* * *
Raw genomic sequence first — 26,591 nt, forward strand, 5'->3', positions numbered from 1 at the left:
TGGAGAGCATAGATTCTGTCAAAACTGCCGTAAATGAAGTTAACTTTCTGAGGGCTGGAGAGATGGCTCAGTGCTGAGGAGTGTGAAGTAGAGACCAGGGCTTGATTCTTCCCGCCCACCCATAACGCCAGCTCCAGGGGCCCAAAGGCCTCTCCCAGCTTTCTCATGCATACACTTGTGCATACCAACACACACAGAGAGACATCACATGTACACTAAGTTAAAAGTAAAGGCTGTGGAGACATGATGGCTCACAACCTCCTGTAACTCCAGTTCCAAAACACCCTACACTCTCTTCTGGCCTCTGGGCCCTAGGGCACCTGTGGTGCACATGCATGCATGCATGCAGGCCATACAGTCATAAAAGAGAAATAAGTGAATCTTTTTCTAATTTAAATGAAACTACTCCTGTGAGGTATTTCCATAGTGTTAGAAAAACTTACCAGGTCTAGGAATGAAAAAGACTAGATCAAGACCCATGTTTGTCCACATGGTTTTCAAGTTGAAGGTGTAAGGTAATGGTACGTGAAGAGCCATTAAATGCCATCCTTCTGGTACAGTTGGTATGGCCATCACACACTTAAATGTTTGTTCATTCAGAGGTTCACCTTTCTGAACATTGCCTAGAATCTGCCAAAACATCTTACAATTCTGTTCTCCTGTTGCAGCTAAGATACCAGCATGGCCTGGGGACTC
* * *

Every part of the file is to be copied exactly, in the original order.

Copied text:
Raw genomic sequence first — 26,591 nt, forward strand, 5'->3', positions numbered from 1 at the left:
TGGAGAGCATAGATTCTGTCAAAACTGCCGTAAATGAAGTTAACTTTCTGAGGGCTGGAGAGATGGCTCAGTGCTGAGGAGTGTGAAGTAGAGACCAGGGCTTGATTCTTCCCGCCCACCCATAACGCCAGCTCCAGGGGCCCAAAGGCCTCTCCCAGCTTTCTCATGCATACACTTGTGCATACCAACACACACAGAGAGACATCACATGTACACTAAGTTAAAAGTAAAGGCTGTGGAGACATGATGGCTCACAACCTCCTGTAACTCCAGTTCCAAAACACCCTACACTCTCTTCTGGCCTCTGGGCCCTAGGGCACCTGTGGTGCACATGCATGCATGCATGCAGGCCATACAGTCATAAAAGAGAAATAAGTGAATCTTTTTCTAATTTAAATGAAACTACTCCTGTGAGGTATTTCCATAGTGTTAGAAAAACTTACCAGGTCTAGGAATGAAAAAGACTAGATCAAGACCCATGTTTGTCCACATGGTTTTCAAGTTGAAGGTGTAAGGTAATGGTACGTGAAGAGCCATTAAATGCCATCCTTCTGGTACAGTTGGTATGGCCATCACACACTTAAATGTTTGTTCATTCAGAGGTTCACCTTTCTGAACATTGCCTAGAATCTGCCAAAACATCTTACAATTCTGTTCTCCTGTTGCAGCTAAGATACCAGCATGGCCTGGGGACTC